September 29th, 2016
The last time I was in the town of Island Pond, Vt., my car fell into a ditch.
It was not the kind of ditch that runs beside the road. It was the sort that runs straight across a gravel road after a bad flood: a washout, about four feet across and two and a half feet deep with vertical sides. It crossed the road at the top of the rise in a saddle of land, which also made it the sort of ditch you don’t see until your car is almost on top of it, when it is already too late to stop.
Of the many alarming things about Republican presidential candidate Donald Trump, his sense of entitlement and infallibility and his embrace of totalitarian authority should worry all Americans, and particularly those who are quick to say they cherish their freedom from big government. There is, after all, no more oppressive form of government than a dictatorship that lords over its people.
State and Washington, D.C., officials expect the release of approval sites for refugee resettlement around the country, including Rutland, by the end of this week.
Amila Merdzanovic, director of the Vermont Refugee Resettlement Program, said Monday, Sept. 26, that a decision on the city’s application is expected by Friday, Sept. 30.
VERGENNES — Until the end of the month, original watercolor paintings of Lake Champlain’s Button Bay are on display at Vergennes Wine, which is on Main Street in Vergennes.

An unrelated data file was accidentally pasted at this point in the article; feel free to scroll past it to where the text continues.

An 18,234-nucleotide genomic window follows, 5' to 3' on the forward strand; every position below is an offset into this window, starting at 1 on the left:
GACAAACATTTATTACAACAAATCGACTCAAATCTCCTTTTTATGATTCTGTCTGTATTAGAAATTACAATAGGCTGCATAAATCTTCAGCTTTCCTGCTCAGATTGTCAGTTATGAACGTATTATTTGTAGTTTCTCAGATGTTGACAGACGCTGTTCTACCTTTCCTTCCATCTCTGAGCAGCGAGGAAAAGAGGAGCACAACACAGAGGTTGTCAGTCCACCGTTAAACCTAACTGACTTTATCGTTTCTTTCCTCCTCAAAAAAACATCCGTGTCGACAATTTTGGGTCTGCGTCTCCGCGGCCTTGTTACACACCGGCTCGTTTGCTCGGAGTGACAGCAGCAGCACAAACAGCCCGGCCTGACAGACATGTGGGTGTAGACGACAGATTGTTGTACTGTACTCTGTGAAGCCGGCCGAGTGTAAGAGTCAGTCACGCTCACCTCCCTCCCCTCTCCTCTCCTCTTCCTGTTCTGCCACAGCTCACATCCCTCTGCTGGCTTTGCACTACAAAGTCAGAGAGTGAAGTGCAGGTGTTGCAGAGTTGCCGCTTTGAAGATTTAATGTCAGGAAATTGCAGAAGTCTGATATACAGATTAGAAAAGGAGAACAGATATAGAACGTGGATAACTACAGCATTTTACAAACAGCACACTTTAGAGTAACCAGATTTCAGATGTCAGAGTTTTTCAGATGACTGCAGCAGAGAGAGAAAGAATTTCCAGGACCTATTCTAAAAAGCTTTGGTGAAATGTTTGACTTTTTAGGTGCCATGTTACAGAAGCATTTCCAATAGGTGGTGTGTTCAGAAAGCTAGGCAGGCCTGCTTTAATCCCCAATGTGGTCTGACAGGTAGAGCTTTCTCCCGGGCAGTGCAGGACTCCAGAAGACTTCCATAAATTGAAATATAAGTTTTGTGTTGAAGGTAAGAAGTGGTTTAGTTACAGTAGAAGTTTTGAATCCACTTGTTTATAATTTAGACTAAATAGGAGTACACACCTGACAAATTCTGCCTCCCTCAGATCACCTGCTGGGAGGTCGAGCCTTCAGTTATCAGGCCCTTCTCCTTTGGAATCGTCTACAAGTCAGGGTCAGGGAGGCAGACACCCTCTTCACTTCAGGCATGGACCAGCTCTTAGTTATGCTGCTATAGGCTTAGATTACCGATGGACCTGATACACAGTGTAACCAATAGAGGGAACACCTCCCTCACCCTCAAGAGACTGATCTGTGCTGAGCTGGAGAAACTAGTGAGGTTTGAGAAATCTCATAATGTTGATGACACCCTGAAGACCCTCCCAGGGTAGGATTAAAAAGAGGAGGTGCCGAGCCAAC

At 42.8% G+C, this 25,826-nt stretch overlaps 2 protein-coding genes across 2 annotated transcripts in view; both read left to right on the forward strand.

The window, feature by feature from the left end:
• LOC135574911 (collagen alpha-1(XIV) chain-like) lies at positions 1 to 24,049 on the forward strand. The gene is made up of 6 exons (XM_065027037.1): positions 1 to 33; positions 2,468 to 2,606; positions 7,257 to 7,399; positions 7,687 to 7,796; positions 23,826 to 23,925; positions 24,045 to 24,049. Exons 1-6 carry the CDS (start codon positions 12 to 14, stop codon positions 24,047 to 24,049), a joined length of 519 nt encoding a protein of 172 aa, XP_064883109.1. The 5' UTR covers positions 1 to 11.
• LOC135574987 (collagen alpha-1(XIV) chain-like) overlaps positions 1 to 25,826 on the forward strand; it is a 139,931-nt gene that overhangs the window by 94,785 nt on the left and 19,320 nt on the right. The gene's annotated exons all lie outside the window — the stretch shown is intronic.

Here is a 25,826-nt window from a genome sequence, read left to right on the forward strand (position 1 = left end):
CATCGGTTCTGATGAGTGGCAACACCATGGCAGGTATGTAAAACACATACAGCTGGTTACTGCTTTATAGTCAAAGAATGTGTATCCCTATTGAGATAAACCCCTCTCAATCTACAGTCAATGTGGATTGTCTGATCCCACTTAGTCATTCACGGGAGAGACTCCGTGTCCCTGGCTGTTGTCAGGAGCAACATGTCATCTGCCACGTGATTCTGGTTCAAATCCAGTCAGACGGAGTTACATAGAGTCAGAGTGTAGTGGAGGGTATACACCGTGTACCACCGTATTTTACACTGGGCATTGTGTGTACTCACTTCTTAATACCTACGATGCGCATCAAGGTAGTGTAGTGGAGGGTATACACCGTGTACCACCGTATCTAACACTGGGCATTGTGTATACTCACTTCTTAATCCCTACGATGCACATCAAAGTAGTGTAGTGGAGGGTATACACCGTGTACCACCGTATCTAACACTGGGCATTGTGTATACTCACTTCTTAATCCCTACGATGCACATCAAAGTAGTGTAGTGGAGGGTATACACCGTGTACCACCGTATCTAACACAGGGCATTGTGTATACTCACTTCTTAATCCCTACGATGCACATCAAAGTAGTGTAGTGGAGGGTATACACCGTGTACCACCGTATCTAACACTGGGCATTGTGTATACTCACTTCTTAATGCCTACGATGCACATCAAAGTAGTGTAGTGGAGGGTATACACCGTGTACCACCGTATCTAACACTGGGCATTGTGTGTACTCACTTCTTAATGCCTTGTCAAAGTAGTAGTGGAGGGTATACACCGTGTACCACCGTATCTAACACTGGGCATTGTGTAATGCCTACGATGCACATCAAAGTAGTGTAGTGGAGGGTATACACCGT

All of the money raised from any sale of a painting will go to The Wildland Firefighter Foundation, a nonprofit that helps support families of firefighters who die while battling forest blazes. Artist Vanessa Hampton will mark proceeds for Justin Beebe of Bellows Falls, who died last month while fighting a forest fire with the U.S. Forest Service.
The Addison Independent is proud to publish the Students of the Week from area High Schools each week. The students are chosen by teachers and administration from each school who would like to recognize their exceptional engagement in the high schools they attend.
BRISTOL — Addison Northeast Supervisory Union Superintendent Patrick Reen supports the potential unification of budgets and school governance in the five town area for a simple reason: It would be good for the kids.
“For me, the number one reason why this change is important is because it allows this organization to focus on what it wants to achieve for kids in a way that it hasn’t ever been able to do before,” Reen said.